Devil Monster (1935)

Adventure | 1935

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HISTORY

The working title of this film was The Great Manta . Scenes were shot on board a boat in San Pedro, CA, and the film used stock footage filmed in Micronesia. A Spanish-language version, El diablo del mar , was produced by Theater Classic Pictures and distributed in the U.S. in 1936. The Spanish-language title was translated in reviews as "The Sea Devil." The actor listed in the English version as Donato Cabrera may have been the same person as Antonio Cabrera, who was in the Spanish-language version. Some sources credit Juan Duval as director of both versions. No reviews or specific release date were located for the English-language version. A 18 Jul 1935 HR news item stated that A. Roy Horter had recently opened offices in New York to distribute the film through the state rights market.
       The film was shown in Great Britain in 1938 under the title The Sea Fiend , but may not have been exhibited in the U.S. until 1946, when it was copyrighted by Weiss and Landers on 8 Jul as a seven-reel version of the 1938 film. The credits listed above come from a print of the 1946 version, which included the following additional credits for people who probably were not involved in the 1935 version: Supv Adrian Weiss; Film editor Adrian Weiss; Narration written by Tom Hubbard; Sd rec Glen Glenn . ... More Less

The working title of this film was The Great Manta . Scenes were shot on board a boat in San Pedro, CA, and the film used stock footage filmed in Micronesia. A Spanish-language version, El diablo del mar , was produced by Theater Classic Pictures and distributed in the U.S. in 1936. The Spanish-language title was translated in reviews as "The Sea Devil." The actor listed in the English version as Donato Cabrera may have been the same person as Antonio Cabrera, who was in the Spanish-language version. Some sources credit Juan Duval as director of both versions. No reviews or specific release date were located for the English-language version. A 18 Jul 1935 HR news item stated that A. Roy Horter had recently opened offices in New York to distribute the film through the state rights market.
       The film was shown in Great Britain in 1938 under the title The Sea Fiend , but may not have been exhibited in the U.S. until 1946, when it was copyrighted by Weiss and Landers on 8 Jul as a seven-reel version of the 1938 film. The credits listed above come from a print of the 1946 version, which included the following additional credits for people who probably were not involved in the 1935 version: Supv Adrian Weiss; Film editor Adrian Weiss; Narration written by Tom Hubbard; Sd rec Glen Glenn . More Less

GEOGRAPHIC LOCATIONS
SOURCE CITATIONS
SOURCE
DATE
PAGE
Film Daily
2 Apr 36
p. 12.
Hollywood Reporter
18 Jul 35
p. 4.
New York Times
1 Apr 36
p. 29.
CAST
PRODUCTION CREDITS
NAME
PARENT COMPANY
PRODUCTION COMPANY
NAME
CREDITED AS
CREDIT
DIRECTOR
WRITERS
Orig story
Orig story
Screen adpt
Screen adpt
PHOTOGRAPHY
PRODUCTION MISC
Tech dir
DETAILS
Alternate Titles:
Corazones que esperan
El diablo del mar
The Great Manta
Release Date:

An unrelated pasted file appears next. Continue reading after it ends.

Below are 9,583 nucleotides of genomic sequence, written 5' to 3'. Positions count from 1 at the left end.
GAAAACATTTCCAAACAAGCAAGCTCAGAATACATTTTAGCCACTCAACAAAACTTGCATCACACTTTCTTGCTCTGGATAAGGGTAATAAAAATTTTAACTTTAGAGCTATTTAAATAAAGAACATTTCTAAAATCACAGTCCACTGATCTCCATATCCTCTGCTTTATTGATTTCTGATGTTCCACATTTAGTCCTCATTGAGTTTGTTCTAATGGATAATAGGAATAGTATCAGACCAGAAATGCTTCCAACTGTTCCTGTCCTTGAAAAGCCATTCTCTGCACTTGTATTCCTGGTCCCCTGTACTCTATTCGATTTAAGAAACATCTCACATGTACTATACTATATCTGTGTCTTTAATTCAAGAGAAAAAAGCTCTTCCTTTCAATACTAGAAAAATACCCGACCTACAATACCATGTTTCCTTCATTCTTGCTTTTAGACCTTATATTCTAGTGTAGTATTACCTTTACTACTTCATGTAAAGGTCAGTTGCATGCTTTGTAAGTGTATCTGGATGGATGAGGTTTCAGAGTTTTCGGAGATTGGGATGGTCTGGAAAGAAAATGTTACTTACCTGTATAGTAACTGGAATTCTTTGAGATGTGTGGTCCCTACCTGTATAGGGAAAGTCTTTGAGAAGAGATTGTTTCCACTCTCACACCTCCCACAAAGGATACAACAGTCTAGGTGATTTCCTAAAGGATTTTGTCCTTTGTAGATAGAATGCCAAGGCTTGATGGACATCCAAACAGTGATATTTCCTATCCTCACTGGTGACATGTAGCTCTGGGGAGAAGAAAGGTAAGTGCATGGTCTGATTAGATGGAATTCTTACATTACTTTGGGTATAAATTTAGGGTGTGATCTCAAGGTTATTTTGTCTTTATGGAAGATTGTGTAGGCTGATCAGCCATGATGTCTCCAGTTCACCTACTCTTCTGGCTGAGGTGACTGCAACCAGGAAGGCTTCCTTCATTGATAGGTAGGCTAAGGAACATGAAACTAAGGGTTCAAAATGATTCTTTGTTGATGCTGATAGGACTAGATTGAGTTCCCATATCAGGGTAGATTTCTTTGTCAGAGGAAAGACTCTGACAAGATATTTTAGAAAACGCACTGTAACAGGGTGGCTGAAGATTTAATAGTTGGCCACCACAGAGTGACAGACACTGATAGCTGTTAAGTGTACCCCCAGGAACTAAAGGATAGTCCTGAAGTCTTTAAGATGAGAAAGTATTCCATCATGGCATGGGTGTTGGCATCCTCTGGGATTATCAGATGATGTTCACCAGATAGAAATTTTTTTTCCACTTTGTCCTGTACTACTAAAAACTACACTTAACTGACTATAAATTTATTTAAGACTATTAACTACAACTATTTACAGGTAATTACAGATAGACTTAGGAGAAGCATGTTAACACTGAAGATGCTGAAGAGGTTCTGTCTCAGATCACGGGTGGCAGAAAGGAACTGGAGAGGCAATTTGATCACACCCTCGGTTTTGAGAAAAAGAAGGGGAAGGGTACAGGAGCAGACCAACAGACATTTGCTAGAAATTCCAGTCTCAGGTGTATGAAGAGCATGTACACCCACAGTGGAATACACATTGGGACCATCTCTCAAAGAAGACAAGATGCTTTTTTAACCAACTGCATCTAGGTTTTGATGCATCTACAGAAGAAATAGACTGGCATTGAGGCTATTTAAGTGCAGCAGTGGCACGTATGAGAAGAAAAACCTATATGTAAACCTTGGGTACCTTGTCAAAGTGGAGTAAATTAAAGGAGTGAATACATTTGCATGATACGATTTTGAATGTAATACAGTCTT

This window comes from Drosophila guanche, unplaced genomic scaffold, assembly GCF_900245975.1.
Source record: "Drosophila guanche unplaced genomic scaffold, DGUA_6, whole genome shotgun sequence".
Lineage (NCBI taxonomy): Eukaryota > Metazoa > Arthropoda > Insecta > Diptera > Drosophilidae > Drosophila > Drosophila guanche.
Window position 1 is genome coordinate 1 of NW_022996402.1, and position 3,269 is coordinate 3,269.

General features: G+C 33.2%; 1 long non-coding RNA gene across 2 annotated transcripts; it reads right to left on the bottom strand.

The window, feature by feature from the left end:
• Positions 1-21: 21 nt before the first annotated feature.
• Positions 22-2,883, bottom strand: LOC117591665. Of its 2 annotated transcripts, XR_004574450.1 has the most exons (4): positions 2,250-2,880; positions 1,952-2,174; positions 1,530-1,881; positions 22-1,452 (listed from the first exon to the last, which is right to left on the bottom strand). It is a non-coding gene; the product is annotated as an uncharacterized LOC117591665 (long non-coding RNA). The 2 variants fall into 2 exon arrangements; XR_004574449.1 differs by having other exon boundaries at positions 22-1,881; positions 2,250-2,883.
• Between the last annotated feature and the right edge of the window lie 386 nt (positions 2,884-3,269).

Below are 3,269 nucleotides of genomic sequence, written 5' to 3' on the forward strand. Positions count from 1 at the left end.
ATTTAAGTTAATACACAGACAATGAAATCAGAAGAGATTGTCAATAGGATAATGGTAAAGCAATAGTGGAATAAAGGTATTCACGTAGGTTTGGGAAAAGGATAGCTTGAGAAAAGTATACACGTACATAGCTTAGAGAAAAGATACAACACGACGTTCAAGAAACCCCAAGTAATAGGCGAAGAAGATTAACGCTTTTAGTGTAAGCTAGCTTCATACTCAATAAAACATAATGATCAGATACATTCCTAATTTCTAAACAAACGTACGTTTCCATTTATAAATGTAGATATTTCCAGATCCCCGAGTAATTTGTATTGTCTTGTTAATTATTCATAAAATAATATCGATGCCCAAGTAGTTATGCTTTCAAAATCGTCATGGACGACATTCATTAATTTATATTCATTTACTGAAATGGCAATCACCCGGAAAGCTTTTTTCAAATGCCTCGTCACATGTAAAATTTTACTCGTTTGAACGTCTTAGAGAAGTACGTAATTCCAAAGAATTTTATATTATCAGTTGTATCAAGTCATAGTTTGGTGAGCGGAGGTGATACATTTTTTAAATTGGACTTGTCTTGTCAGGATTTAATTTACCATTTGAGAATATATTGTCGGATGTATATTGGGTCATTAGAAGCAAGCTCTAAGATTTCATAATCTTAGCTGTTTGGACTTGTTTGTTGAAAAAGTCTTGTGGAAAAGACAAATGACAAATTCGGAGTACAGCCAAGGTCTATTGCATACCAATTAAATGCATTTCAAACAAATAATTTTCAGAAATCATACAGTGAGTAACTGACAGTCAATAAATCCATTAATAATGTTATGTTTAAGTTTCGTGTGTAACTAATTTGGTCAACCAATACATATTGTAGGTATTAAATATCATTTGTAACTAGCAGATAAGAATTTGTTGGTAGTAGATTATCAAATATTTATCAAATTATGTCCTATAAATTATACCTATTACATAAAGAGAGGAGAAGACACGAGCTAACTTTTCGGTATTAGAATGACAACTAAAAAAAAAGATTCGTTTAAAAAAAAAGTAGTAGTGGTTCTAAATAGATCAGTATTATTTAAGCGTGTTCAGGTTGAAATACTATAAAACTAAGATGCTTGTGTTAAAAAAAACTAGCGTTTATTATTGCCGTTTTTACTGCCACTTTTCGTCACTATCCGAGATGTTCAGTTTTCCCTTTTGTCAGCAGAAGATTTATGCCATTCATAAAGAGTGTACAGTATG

1935
Production Date:
February 1935 at the Argosy and Mascot Studios
Copyright Claimant:
Weiss and Landres
Copyright Date:
8 July 1946
Copyright Number:
LP426
Physical Properties:
Sound
Black and White
Country:
United States
Language:
English
Passed by NBR:
No
SYNOPSIS

José Francisco has been missing at sea for six years. His mother sees a newspaper story that suggests there may be survivors of the wreck on a distant island. She asks Robert, who has fallen in love with José's girl friend Louise, to check the islands when he is on a tuna fishing expedition with his father. Louise holds out hope that José is still alive. Robert and his father find José on one of the islands, where he has gained the natives' respect as a skilled fisherman. He is in love with the local chief's daughter and unwilling to return to civilization, so Robert, his father and the crew members abduct José. He is assigned to help look for tuna, and he eventually takes them to a productive area, where they encounter the "devil monster," a giant manta ray. Robert is knocked overboard, but José goes to his rescue even though he suspects that Robert wishes to marry Louise. In the rescue, José loses an arm. The boat returns to harbor, and José is reunited with his mother and girl ... +


José Francisco has been missing at sea for six years. His mother sees a newspaper story that suggests there may be survivors of the wreck on a distant island. She asks Robert, who has fallen in love with José's girl friend Louise, to check the islands when he is on a tuna fishing expedition with his father. Louise holds out hope that José is still alive. Robert and his father find José on one of the islands, where he has gained the natives' respect as a skilled fisherman. He is in love with the local chief's daughter and unwilling to return to civilization, so Robert, his father and the crew members abduct José. He is assigned to help look for tuna, and he eventually takes them to a productive area, where they encounter the "devil monster," a giant manta ray. Robert is knocked overboard, but José goes to his rescue even though he suspects that Robert wishes to marry Louise. In the rescue, José loses an arm. The boat returns to harbor, and José is reunited with his mother and girl friend. +

Legend
Viewed by AFI
Partially Viewed
Offscreen Credit
Name Occurs Before Title
AFI Life Achievement Award

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